Chudleigh Park Field Trip Report
Report taken from pages six and seven of CMLC Newsletter Oct 2019. Photographs from the trip are on page eigth.
A long drive and hot weather didn’t deter our intrepid fossickers from enjoying the field trip to Chudleigh Park over the Queen’s birthday long weekend. Rob and Leigh (and family and Friends) and Peggy and Craig arrived earlier in the week with Kylie and Lance (and Children) arriving Friday arvo. Jan, Trevor, Brenda and myself got as far as the Oasis Roadhouse Friday night and travelled onto Chudleigh at sparrow’s the next morning, keeping a very careful eye out for any suicidal Roos. The Skippies out that way only come in large and extra large sizes. There is a lot of road work in progress between the Lynd and Chudleigh, at least 20 kms, which would only leave 30 kms of gravel till fully sealed.
A quick set-up of camp including tents for showers and the mandatory porta loo, had me looking around to work out who was in attendance. A couple of vehicles had proceeded up to the diggings while we were setting up, but Kylie were able to assure me, that Craig had the Amelia’s permission for our fossickers to take vehicles across the creek. Trevor was a bit disappointed as he had spent a couple of days before making a cart to take his tools up. Oh well, there’s still Lava Plains Trev. Richie and John had now joined us, so my party the first day was Trev, John, Ritchie, Kyle, Lance, Brenda and myself to head to the eastern side of the diggings. Craig and Peggy and Rob and Leigh fossicked the northern side of the ridge.
The digging for peridot at Chudleigh is pretty easy as the ground is shallow, dry and dusty. The finding is not so easy, at least until you get your eye in. The majority of the peridot here is very well camouflaged with a brown coating (of iron oxide, I think) that makes it look just like every other bit of volcanic rock. Hmm, I should probably clarify that last comment as you can find not just peridot here, but also Moonstone, Black Spinel, Hematite and Sapphire, all of which stand out in the sieve so much better than Peridot. Peridot is generally identified in the sieve by its angular shape, wetting the stone may allow you to see a bit of green if held to the sun, however using a pair of side cutters to snip an edge will reveal a glassy green sheen (peridot) or not (rock). Another tip is to half fill a wide mouthed plastic bottle with sand and water. An empty iced tea bottle works well. Drop your potential treasure into the bottle and shake. By the end of the day’s digging a lot of the camouflage will have worn off your stones and you will have a much better idea of what you may have found after a quick rinse back at camp.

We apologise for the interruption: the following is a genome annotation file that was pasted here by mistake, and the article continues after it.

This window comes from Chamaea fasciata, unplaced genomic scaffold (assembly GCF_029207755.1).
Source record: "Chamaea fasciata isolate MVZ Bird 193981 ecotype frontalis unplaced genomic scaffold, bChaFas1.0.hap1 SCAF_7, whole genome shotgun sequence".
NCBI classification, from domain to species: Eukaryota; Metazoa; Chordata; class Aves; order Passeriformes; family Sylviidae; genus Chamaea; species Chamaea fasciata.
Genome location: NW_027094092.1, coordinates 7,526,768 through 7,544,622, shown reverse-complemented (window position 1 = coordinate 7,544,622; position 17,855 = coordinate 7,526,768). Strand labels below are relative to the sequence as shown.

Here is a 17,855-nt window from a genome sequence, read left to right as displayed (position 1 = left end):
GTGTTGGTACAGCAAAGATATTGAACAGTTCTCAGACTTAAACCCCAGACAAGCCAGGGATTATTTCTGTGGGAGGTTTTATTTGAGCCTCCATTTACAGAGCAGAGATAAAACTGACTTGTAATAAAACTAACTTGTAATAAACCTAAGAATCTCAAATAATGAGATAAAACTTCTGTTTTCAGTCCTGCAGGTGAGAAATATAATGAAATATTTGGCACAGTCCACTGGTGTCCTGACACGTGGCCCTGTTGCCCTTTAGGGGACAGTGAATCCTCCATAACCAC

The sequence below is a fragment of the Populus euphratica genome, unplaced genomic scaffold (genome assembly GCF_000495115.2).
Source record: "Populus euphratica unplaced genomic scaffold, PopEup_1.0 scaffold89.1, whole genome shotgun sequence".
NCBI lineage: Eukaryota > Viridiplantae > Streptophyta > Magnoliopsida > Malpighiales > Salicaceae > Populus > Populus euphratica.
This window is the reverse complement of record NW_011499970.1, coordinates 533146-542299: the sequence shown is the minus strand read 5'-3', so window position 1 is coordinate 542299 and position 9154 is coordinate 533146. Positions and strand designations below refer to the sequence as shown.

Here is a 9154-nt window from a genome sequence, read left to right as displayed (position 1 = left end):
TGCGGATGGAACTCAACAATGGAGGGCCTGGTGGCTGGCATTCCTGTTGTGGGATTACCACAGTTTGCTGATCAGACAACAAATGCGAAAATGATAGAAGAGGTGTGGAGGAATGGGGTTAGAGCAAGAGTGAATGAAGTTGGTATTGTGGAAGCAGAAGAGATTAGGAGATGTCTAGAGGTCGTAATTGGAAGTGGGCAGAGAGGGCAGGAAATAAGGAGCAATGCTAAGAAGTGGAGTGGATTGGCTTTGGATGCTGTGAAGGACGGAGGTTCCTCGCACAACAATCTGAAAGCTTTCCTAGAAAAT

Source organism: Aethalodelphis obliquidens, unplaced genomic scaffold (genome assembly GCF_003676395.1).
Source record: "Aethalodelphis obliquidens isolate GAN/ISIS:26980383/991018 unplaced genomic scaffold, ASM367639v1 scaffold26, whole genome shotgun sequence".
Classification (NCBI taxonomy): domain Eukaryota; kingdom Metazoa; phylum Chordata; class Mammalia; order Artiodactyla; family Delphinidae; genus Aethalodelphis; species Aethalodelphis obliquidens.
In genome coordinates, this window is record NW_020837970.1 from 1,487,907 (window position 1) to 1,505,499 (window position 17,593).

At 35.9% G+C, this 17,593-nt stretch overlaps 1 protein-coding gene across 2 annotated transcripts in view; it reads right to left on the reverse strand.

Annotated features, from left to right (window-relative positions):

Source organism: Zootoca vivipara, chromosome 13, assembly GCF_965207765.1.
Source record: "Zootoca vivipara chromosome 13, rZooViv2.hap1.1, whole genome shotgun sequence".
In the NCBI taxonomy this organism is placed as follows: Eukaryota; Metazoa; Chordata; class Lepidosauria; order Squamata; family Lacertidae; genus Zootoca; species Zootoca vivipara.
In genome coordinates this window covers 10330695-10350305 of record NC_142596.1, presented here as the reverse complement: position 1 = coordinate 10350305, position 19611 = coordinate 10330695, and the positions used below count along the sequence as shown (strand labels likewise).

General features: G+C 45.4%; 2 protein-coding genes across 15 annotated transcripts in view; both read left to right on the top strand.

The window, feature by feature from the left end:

I took our crew to an area where Brenda and I had been digging a few weeks before and a bucket of dirt from our re-dug hole produced a number of peridot so that everyone was able to see what they were looking for. That hole (read shallow scrape) produced a 32ct stone 3 weeks ago and another 30ct stone that afternoon along with numerous other pieces. Brenda reckons I’m tinny finding peridot because its my birthstone, she may be right, she usually is……..yes dear, the correct term is always. It was great to see young kids enjoying looking and learning about fossicking. Kylie and Lance’s daughter Emily was a gem and followed Brenda around while she was specking, discussing fossicking and camping.
As it was very dry and windy, Trevor’s home made pig became the evening gathering point but not for very long after a big day and long drive it was early to bed for most of us.
The next morning was another early start with most of us heading back to our previous days diggings, with Bronny and Doug arriving during the morning and getting a quick peridot fossicking lesson. In the afternoon, Trevor took a group to an area he referred to as the flat, where he says everybody used to dig when the ar-ea was first fossicked. Apparently you can (or used to be able to) find fully terminated spinel crystals in this area. Nobody found one this time however they were very happy with the amount/quality of the peridot, sometimes 13 to a sieve. The evening’s gathering around Trev’s pig was well attended with everyone having found some peridot.
Monday saw most of us packing up and heading for home, bidding a fond farewell to Chudleigh Park. This area really is great fossicking and camping, with arguably the best peridot available for fossicking in OZ. Please follow the station rules, ring or email before visiting have a porta loo (or similar), take all your rubbish with you, stick to and go slow on the station roads and fill in your holes to make safe for the cattle. I know, myself and the crew that attended this field trip, really appreciated the landowners allowing fossicking and camping on their station again. If we all follow the rules we will hopefully be able to enjoy this unique opportunity for many years to come.
I would like to pass on my appreciation to my fellow field trip officers, Craig , Leigh and John (who had to leave early) and to Trevor for his cheerful willingness to share his wealth of knowledge. A number of participants have expressed their appreciation of your efforts , thank you. I have already had a couple of inquiries re next field trip and have to say that we haven’t anything planned as yet, however we will be getting together soon to rough out a proposed calendar for next year’s trips and get them promulgated as soon as possible.
We hope to see you all again in a dirty hole on a fossicking field soon.
PS. Craig and Peggy were heading further afield after Chudleigh to try some gold prospecting. Looking forward to hear from them when they get back.
Allan Gale “Windy”